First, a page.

For comparison, I tried the same track through the comparably priced Ultimate Ears UE 900 earphones. On the whole, the UE 900s acquitted themselves very well, exhibiting what some might regard as even more neutral tonal balance than the Cardas. But at the same time, the UE 900s sounded detailed and cohesive only to a point beyond which they seemed unable to go. Normally, I would never say the excellent UE 900s sound veiled, but the fact is that the EM5813s could and did probe low-level details with greater resolution and cohesiveness, creating a much more enveloping sense of the soundstage in the process.

For a further comparison, though admittedly an unfair one, I also sampled the same track through the very expensive Final Audio Design FI-BA-SS earphones. I found the Finals offered as much if not a touch more in the way of low-level information retrieval than the Cardas Ear Speakers did, though this should come as no surprise given the Final’s much higher price. What surprised me, though, was that the smooth, organic voicing of the Ear Speakers sounded noticeably more musically “right” than the somewhat brighter presentation of the FI-BA-SS. In my recent review of the Final FI-BA-SS (published in our sister magazine Hi-Fi+) I pointed out that the price of its highly detailed sound was a tendency to sound a bit edgy on certain hard-edged midrange transient sounds. What the Cardas ’phones show is that you can have nearly the same levels of resolution, but without edginess and at a considerably lower price.

In reflecting on the Cardas Ear Speakers, my reactions were on the whole overwhelmingly positive, though I do have a few nits to pick. First, I would encourage Cardas to offer the Ear Speaker’s signal cables with smooth outer jackets rather than the current coarsely textured fabric covers. The covers undeniably look cool, but in practice they rub and snag against your skin and clothing, sending unwanted noises onward into the earpiece housings. Second, I think Cardas should consider making the Ear Speaker’s signal cables detachable and user replaceable. Finally, I’d like to see the Ear Speakers come with a 1⁄4-inch TRS (tip-ring-sleeve) adapter, for the simple reason that these earphones are so good that users may want to try them with high-performance desktop amps whose only outputs are 1⁄4-inch jacks. Note, please, that the foregoing comments should be taken as a “wish list” for some final detail touches that could help make an already fine earphone even better.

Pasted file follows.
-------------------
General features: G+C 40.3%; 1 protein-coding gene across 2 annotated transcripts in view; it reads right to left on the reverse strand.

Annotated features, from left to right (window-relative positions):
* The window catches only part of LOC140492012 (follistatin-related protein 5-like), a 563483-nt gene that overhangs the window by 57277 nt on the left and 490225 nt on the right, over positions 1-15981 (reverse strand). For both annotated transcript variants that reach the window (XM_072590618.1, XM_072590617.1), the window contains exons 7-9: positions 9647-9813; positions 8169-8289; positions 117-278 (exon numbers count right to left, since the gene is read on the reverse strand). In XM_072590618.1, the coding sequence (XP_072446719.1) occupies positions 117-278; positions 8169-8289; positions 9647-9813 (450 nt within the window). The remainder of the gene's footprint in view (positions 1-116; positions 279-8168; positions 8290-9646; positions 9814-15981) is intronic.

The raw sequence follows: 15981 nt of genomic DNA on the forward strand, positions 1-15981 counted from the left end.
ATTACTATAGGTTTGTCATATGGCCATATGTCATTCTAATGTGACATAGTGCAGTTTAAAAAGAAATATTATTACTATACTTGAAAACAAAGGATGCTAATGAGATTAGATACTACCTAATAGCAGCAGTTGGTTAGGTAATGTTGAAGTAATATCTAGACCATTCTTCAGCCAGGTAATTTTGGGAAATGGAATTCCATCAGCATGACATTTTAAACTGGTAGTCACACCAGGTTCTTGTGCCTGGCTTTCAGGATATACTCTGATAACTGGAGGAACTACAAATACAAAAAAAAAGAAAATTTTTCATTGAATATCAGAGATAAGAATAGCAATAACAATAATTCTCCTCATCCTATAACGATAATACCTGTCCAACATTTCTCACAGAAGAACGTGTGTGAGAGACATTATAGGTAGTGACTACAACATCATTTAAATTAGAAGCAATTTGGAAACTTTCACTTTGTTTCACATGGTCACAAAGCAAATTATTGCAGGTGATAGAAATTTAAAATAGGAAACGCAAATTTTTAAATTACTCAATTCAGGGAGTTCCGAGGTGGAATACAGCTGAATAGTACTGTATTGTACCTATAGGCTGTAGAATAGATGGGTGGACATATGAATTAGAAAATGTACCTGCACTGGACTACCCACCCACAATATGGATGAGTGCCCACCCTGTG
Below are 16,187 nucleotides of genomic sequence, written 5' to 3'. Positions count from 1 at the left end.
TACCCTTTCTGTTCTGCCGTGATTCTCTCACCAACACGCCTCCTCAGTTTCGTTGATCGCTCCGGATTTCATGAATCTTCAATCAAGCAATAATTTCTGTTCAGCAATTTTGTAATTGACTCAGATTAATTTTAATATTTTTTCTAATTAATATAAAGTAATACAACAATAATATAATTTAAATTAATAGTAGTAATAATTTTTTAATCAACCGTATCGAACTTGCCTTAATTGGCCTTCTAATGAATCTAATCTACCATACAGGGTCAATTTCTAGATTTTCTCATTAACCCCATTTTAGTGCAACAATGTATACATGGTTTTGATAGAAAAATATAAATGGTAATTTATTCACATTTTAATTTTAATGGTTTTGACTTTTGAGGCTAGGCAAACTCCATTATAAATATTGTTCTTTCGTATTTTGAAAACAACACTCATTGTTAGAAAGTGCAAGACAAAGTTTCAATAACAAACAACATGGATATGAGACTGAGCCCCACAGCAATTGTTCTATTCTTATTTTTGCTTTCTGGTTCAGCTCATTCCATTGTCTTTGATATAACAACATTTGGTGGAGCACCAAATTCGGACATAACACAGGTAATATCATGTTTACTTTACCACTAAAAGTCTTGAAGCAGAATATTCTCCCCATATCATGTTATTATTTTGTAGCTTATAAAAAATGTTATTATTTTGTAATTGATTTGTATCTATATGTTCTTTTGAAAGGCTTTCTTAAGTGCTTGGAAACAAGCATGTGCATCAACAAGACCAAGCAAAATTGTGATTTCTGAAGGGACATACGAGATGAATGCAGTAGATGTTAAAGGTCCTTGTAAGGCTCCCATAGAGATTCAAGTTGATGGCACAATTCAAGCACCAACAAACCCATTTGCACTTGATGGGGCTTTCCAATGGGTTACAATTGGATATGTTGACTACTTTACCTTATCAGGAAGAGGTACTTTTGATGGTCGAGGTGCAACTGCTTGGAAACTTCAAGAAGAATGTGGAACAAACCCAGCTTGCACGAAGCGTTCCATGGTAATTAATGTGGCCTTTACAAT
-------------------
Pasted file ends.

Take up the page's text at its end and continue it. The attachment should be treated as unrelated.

In summary, the Cardas Ear Speaker is a brilliant high-performance earphone from one of the most respected manufacturers in high-end audio (and it is an achievement made all the more impressive by the fact that it is, after all, Cardas’ first earphone design). The Ear Speaker is an accomplished and downright enchanting transducer that makes listening to music captivating, illuminating, and just plain fun. The Ear Speaker should be considered a reference in its price class (and beyond) and—if your reactions are anything like mine—you may find that once you start playing music through them you won’t want to stop.


Type: Dynamic-driver equipped earphone
Driver: 11.45mm dynamic driver with a neodymium magnet-drive motor and PEN-type thin-film diaphragm
Impedance: 32 Ohms
Weight: Not specified
Price: $425

Cardas Audio
(541) 347-2484


Headphone Amplifiers: ALO Audio Rx MK3-B, Apex Hi-Fi Glacier, Burson Audio Soloist, Ray Samuels Audio SR-71B The Blackbird, V-MODA Vamp Versa. Earphones: Final Audio Design FI-BA-SS and Adagio II earphones, HiFiMAN RE- 400 Waterline and RE-600 Songbird, RBH EP1, Ultimate Ears UE-900, Westone 4. Custom-Fit In-Ear Monitor: ACS Custom T2; JH Audio JH 16 PRO ; Ultimate Ears UE 18 Pro, In-Ear Reference Monitors, and Personal Reference Monitors; Westone Elite-Series ES -5